Nanoengineers have reported success in the creation of what are already being called “smart fingertips” – sensory interfaces that mimic human skin and can be worn over the fingertips, glove-style.
Created by a team from the University of Illinois, Urbana-Champaign, the fingertips are made of thin silicone, in which circuits made of nano-sized strips of silicon and gold are embedded. These circuits transmit electrical signals to the wearer’s actual fingertips, allowing them to feel “a vibration or tingling feeling” which could be a precursor to more advanced sensations that could make a user’s brain think it feels temperature or pressure!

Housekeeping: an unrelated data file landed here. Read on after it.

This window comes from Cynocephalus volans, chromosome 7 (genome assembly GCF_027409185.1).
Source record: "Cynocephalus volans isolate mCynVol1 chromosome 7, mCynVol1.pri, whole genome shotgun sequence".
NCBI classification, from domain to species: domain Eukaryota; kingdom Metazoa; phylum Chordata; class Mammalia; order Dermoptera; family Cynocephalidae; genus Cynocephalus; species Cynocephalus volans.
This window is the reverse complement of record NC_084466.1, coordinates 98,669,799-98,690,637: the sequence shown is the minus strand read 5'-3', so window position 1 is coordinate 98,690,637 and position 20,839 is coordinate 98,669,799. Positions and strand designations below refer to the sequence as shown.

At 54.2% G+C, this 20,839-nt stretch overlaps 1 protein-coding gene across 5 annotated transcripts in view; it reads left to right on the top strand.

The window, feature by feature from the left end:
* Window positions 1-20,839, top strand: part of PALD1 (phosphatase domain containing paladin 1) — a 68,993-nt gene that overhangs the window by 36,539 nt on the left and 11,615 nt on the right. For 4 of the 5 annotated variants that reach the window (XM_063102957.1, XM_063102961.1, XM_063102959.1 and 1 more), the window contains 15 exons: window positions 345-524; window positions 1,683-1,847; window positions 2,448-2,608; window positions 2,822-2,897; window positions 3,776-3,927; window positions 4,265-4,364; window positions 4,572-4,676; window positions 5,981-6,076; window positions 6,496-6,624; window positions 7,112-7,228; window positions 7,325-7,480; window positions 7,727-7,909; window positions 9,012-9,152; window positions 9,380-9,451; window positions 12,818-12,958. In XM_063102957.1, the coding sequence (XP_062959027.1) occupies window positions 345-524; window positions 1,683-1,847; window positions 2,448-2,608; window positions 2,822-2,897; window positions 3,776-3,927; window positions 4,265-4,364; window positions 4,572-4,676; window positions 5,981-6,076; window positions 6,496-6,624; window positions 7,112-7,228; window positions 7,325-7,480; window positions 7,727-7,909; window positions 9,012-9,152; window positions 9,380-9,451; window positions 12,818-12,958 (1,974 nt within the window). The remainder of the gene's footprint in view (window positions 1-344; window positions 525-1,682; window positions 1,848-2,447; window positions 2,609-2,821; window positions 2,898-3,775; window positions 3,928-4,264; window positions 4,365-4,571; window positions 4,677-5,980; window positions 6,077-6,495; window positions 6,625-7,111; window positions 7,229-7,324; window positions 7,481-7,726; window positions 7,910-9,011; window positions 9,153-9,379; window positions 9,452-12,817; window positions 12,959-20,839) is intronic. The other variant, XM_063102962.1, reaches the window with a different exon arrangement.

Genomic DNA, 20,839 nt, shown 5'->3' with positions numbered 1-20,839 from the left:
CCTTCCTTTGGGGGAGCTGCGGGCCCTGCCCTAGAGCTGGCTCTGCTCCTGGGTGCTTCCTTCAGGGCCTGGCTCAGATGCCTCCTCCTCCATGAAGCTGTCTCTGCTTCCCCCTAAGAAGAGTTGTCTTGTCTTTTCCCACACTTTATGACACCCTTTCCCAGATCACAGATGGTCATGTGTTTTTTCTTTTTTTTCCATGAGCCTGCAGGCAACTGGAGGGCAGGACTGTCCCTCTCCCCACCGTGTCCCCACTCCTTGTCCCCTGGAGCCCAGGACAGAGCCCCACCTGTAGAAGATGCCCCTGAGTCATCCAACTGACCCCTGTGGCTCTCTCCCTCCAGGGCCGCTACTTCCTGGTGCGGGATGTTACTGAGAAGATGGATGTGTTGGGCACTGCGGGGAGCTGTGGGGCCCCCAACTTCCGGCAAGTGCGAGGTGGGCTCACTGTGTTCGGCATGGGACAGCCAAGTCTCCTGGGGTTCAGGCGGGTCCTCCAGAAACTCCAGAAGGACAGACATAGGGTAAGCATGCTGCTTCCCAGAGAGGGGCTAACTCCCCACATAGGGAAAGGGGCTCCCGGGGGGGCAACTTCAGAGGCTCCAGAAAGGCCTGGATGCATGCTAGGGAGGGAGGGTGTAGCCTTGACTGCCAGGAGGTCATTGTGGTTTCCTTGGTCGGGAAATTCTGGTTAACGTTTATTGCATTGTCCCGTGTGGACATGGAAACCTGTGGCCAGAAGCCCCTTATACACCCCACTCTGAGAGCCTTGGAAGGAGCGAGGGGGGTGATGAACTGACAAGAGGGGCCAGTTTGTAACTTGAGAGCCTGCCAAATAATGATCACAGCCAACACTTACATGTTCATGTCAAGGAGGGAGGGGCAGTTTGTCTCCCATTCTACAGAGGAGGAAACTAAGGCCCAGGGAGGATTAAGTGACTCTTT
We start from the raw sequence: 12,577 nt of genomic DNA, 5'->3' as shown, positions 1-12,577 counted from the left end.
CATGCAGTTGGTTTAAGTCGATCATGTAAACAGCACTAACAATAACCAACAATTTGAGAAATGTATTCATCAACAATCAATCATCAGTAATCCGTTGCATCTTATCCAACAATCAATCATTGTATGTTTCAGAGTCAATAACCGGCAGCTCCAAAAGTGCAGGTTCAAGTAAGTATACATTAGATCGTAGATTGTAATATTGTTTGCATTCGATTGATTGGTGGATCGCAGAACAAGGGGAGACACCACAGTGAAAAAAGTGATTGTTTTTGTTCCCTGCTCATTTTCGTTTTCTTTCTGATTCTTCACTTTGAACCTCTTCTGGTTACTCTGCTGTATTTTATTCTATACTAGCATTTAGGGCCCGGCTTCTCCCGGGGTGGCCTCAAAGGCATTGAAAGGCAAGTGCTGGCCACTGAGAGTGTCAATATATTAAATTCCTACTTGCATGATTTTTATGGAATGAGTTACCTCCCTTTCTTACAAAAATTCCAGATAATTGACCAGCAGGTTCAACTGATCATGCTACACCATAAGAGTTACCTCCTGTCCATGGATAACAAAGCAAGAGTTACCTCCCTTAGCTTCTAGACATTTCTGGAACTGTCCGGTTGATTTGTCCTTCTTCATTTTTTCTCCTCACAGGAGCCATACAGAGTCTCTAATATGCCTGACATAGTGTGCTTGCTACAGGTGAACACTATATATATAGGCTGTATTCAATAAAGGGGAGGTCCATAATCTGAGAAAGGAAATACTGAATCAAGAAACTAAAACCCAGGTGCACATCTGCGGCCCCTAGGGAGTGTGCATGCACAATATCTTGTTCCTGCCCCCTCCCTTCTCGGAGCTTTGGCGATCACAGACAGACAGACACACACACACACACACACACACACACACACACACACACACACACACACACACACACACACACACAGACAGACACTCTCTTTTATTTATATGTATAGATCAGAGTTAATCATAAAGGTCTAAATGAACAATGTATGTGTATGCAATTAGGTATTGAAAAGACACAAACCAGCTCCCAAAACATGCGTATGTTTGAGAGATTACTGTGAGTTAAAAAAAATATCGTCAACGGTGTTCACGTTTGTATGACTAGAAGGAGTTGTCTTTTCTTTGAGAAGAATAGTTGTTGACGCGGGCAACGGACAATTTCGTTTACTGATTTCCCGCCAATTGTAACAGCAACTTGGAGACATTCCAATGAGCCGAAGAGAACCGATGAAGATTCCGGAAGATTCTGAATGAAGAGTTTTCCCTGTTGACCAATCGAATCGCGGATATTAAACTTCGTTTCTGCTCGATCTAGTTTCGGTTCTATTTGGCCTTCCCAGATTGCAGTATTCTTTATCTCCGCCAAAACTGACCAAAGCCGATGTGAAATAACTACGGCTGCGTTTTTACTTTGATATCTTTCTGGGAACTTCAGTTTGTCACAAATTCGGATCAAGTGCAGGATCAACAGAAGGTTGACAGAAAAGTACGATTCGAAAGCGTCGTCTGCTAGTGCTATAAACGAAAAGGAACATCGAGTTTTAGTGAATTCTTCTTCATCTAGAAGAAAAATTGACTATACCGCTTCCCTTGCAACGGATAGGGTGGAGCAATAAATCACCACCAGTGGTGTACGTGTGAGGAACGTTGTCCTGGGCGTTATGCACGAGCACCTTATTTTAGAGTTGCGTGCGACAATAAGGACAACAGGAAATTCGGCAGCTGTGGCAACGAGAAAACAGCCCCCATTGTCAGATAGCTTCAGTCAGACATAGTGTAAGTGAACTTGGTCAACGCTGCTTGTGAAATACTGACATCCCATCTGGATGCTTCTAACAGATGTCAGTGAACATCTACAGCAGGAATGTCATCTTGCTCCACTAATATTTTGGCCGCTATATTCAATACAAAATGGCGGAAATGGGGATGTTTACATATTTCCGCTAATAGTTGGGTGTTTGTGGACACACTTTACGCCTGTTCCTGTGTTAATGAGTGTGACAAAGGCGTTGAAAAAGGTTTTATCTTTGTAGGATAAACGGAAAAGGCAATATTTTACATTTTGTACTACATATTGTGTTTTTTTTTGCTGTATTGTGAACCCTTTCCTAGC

This news is groundbreaking in a very particular way, reports Science Now. Technology already exists to create a virtual sense of touch – used, for example in specialized Braille readers that allow people who are visually-impaired to browse the internet. But those interfaces are flat and inflexible, and can’t be worn. The in-development smart fingertips make available a whole host of new applications, and “could significantly expand function in touch-based interfaces to computer systems, with applications in simulated surgery, therapeutic devices, robotic manipulation, and others.”
I can think of several more really cool ways of using this technology – gaming (of course!), or maybe internet-based grocery shopping (a ripe avocado is felt, not seen). I could definitely see it combined with a new technological initiative a shelter in California is using to try to boost it’s cat-adoption rates – VIRTUAL KITTY SNUGGLING. Sign me up!